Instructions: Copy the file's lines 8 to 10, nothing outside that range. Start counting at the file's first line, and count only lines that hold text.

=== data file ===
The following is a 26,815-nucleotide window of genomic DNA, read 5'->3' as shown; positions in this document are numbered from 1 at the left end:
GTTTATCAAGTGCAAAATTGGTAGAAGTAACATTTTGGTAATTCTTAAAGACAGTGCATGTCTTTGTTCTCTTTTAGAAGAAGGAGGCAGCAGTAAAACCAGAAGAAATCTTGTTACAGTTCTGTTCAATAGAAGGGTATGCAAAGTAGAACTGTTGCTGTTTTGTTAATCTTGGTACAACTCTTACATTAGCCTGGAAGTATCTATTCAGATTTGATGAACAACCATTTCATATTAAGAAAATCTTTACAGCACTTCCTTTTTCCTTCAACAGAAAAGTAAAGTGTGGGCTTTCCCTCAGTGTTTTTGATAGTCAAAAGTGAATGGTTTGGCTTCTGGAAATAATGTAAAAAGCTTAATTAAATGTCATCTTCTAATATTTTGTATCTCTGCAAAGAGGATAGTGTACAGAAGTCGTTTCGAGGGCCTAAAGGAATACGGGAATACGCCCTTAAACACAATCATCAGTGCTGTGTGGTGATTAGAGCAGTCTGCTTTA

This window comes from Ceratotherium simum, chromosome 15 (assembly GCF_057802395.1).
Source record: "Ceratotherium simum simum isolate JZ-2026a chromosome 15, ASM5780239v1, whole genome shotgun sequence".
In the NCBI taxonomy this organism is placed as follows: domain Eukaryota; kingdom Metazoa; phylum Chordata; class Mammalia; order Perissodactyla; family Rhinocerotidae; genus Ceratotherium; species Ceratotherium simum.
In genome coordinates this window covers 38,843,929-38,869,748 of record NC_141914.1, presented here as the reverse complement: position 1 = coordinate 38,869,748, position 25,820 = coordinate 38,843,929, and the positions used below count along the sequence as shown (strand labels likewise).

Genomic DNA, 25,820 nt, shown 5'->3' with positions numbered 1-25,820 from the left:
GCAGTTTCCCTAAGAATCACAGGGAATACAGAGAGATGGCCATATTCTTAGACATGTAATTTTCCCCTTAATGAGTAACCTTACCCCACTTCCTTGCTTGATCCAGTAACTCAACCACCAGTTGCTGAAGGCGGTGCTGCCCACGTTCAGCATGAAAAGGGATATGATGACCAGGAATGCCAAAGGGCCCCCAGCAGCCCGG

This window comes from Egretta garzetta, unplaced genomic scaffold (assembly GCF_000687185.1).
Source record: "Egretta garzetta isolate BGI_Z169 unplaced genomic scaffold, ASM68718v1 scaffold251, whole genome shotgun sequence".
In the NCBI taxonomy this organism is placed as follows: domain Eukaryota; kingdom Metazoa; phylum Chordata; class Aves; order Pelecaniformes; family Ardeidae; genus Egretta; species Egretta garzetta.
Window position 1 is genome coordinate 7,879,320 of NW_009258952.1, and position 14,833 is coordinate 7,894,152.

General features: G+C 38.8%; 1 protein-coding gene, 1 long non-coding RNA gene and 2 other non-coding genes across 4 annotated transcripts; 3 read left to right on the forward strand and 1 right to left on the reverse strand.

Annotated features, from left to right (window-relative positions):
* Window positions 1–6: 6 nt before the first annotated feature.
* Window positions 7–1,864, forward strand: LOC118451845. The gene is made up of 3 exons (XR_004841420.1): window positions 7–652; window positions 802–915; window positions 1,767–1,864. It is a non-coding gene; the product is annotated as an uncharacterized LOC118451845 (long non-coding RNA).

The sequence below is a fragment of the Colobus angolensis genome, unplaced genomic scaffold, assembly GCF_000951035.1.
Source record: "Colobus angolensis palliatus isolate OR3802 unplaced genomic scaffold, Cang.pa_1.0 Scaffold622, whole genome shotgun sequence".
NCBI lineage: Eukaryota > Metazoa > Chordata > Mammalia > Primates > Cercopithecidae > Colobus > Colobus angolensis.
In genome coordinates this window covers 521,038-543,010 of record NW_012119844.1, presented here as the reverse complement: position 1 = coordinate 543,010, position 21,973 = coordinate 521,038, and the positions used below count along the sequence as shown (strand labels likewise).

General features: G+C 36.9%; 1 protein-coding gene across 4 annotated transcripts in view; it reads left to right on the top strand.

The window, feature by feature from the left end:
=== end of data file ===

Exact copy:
GCAGTTTCCCTAAGAATCACAGGGAATACAGAGAGATGGCCATATTCTTAGACATGTAATTTTCCCCTTAATGAGTAACCTTACCCCACTTCCTTGCTTGATCCAGTAACTCAACCACCAGTTGCTGAAGGCGGTGCTGCCCACGTTCAGCATGAAAAGGGATATGATGACCAGGAATGCCAAAGGGCCCCCAGCAGCCCGG

This window comes from Egretta garzetta, unplaced genomic scaffold (assembly GCF_000687185.1).
Source record: "Egretta garzetta isolate BGI_Z169 unplaced genomic scaffold, ASM68718v1 scaffold251, whole genome shotgun sequence".